There’s a new live music venue hidden behind one of Toronto’s trendiest streets

There's a new live music venue hidden behind one of Toronto's trendiest streets

In the midst of Lower Ossington, a brightly coloured door sits hidden on Tibet St. The sunshine-esque accented doors hide a rustic venue that adds mystery to the over-gentrified strip. 

Stepping in, the warm energy is immediate. There is a sense of familiarity, like your childhood friend’s home or a homely loft you found yourself in at 3 a.m. There’s an unexplained sense of nostalgia here. 

This is where Tibet Street Records lies, a hybrid space that works as a woodshop by day, and a venue and recording studio at nights and weekends.

“I want to have a really enriching [space] that people can come and experience something exciting,” said Brett Paulin, one of the owners of the space. 

While the space itself doesn’t hold an accessible bar or serve alcohol, its unorthodox layout strays your mind away from what traditionally would be in a venue space.

Their main area, where Paulin builds furniture during the day, is lined with wooden panels and covered in diverse decorations. From a wooden tiger head to painted fabrics draped in the front entrance.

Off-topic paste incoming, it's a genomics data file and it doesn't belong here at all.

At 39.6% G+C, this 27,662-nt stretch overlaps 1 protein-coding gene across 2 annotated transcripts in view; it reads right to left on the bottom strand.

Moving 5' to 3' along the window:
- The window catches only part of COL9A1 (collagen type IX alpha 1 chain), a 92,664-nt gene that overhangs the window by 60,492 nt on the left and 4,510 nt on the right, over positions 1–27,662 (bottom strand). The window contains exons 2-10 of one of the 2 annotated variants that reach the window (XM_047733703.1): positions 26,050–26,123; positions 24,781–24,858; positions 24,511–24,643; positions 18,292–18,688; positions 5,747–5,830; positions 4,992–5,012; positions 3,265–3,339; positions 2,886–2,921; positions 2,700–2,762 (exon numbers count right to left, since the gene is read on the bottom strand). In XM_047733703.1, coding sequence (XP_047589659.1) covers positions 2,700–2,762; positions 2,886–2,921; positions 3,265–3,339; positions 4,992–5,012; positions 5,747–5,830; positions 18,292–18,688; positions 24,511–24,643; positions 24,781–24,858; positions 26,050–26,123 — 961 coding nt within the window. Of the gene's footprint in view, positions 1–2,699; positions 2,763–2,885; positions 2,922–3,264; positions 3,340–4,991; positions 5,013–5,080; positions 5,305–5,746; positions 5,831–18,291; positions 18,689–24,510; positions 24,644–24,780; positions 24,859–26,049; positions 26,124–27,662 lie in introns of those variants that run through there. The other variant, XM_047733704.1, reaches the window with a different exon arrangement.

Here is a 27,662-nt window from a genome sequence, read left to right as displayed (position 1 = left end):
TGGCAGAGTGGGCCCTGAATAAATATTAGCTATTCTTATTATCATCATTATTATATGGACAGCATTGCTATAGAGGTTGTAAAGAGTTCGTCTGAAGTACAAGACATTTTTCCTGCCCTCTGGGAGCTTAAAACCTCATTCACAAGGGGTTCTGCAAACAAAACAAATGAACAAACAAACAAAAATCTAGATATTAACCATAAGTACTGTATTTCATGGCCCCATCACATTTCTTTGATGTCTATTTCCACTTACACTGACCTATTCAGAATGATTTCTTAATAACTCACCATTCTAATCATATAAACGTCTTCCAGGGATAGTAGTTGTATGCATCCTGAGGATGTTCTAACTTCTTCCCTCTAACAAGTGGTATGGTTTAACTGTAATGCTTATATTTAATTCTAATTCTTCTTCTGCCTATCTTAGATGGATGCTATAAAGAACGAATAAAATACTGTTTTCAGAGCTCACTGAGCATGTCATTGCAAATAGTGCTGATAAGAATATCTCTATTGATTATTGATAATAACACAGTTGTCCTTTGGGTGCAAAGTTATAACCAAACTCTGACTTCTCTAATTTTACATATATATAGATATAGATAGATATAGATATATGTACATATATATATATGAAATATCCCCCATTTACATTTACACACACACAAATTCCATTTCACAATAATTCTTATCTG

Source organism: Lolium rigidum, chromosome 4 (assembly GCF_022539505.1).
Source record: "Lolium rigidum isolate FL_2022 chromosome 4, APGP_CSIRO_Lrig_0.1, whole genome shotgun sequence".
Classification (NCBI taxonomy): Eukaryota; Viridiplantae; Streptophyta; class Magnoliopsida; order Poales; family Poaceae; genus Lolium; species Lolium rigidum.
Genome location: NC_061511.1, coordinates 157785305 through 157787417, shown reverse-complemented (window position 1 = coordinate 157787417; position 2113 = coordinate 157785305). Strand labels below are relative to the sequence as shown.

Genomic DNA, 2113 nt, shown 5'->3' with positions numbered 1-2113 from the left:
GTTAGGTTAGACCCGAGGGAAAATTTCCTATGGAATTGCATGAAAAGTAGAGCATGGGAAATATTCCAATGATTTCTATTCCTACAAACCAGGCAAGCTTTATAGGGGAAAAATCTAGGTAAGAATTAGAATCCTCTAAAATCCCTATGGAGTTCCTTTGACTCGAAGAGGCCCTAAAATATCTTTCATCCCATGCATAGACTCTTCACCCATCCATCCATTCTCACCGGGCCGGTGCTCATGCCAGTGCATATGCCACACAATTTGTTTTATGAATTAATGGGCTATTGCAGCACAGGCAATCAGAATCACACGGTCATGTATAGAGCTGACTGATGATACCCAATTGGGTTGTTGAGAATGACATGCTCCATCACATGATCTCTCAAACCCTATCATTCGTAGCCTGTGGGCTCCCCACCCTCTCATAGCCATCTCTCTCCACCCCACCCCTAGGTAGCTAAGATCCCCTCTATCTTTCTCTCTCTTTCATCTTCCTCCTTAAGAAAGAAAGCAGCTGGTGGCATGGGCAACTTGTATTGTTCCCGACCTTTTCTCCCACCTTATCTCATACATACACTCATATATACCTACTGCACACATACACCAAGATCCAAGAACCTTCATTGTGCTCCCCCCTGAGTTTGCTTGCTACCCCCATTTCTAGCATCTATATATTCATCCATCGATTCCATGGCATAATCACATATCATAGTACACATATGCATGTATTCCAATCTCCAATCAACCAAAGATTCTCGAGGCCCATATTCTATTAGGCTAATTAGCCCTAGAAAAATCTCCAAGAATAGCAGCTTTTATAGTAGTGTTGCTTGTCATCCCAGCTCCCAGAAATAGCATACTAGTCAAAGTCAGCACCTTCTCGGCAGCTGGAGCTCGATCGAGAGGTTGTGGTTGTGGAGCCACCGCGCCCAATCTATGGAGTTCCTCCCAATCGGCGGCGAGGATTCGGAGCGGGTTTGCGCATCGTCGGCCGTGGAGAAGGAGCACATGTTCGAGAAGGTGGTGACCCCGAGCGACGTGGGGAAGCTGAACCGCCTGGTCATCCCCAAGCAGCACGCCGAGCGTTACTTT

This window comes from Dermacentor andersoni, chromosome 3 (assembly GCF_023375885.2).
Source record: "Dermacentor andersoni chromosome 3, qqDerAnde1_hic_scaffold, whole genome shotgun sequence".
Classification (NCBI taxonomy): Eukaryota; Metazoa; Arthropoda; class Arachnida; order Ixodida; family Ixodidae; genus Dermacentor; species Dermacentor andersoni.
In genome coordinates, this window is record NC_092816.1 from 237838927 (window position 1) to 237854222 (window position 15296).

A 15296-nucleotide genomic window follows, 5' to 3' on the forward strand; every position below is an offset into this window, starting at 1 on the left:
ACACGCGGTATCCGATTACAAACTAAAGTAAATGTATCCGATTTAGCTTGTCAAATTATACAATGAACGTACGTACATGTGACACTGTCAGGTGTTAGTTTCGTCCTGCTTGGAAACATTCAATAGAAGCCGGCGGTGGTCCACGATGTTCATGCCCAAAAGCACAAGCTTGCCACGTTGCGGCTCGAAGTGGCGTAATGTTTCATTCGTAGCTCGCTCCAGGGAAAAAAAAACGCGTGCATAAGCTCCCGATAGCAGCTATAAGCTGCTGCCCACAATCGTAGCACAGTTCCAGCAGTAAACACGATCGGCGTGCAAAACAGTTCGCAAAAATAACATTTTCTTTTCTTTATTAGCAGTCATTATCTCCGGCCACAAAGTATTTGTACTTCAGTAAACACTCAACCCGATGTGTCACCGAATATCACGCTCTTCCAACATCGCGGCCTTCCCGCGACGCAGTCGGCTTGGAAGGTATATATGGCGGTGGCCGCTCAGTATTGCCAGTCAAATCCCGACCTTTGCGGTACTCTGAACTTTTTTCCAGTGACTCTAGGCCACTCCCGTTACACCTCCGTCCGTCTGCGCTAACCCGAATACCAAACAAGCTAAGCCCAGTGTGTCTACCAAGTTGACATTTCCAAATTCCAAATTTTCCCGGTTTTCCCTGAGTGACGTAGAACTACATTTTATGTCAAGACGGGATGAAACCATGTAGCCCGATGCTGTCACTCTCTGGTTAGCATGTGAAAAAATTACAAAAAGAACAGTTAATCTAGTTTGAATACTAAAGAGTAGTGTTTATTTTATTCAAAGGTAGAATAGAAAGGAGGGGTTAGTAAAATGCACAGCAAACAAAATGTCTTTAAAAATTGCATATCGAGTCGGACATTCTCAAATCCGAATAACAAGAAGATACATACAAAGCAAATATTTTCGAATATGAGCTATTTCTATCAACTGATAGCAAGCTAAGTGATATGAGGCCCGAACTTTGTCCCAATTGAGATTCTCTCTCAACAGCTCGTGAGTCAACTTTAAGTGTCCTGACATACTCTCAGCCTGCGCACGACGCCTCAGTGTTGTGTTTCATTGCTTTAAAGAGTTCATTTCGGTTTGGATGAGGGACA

Upstairs, to your left, sits a seating area that looks as though it’s been dipped in a light sepia filter alongside the feeling of summer in winter. On the other side, their signature studio sets, are equipped with recording equipment, a drumset and an array of vinyl collected by the owners.

But according to Paulin, every aspect of Tibet Street Records is utilized for recording due to its phenomenal acoustics.

The ambient sounds played on Dec. 17 proved that during Toronto-based musician Nick Storring’s performance, with the sounds bouncing off the venue almost as though you could see the waves. 

“[The studio] is the main control room, and we use the downstairs as a huge live room for the drums,” said Paulin. “We’ve had some bands where we had a saxophone play in the bathroom.” 

The idea to make Tibet Street Records an event space came about after they hosted their first party with Project Whatever. Paulin said they wanted to continue hosting those events.

“[I wanted] to have something where we could have more artists doing experimental music,” said Paulin. “To bring some more culture to the strip where I feel everyone’s been pushed out.”

Since its opening, the venue space has hosted the likes of artists Luan Phung and Camille Leon. Currently, the space host events twice a month.

Its versatile qualities are what separates the space from other venues in its area. In regards to its future, Paulin said they’d want to continue hosting musicians and using the space for artists in the city. 

Tibet Street Records is located at 102 Tibet St., behind 102 Ossington. You can check out their future events on their Instagram page.